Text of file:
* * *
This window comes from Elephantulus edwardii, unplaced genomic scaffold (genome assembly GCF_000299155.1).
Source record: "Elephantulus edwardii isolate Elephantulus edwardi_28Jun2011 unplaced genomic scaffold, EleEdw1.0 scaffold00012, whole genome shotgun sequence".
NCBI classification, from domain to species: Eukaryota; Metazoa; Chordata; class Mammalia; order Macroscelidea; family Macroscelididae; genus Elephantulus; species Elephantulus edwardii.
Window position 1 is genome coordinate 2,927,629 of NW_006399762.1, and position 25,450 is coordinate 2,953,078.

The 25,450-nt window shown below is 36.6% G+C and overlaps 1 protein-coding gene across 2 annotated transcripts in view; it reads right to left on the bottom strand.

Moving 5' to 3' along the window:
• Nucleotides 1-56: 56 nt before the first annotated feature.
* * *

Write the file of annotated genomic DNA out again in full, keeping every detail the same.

This window comes from Elephantulus edwardii, unplaced genomic scaffold (genome assembly GCF_000299155.1).
Source record: "Elephantulus edwardii isolate Elephantulus edwardi_28Jun2011 unplaced genomic scaffold, EleEdw1.0 scaffold00012, whole genome shotgun sequence".
NCBI classification, from domain to species: Eukaryota; Metazoa; Chordata; class Mammalia; order Macroscelidea; family Macroscelididae; genus Elephantulus; species Elephantulus edwardii.
Window position 1 is genome coordinate 2,927,629 of NW_006399762.1, and position 25,450 is coordinate 2,953,078.

The 25,450-nt window shown below is 36.6% G+C and overlaps 1 protein-coding gene across 2 annotated transcripts in view; it reads right to left on the bottom strand.

Moving 5' to 3' along the window:
• Nucleotides 1-56: 56 nt before the first annotated feature.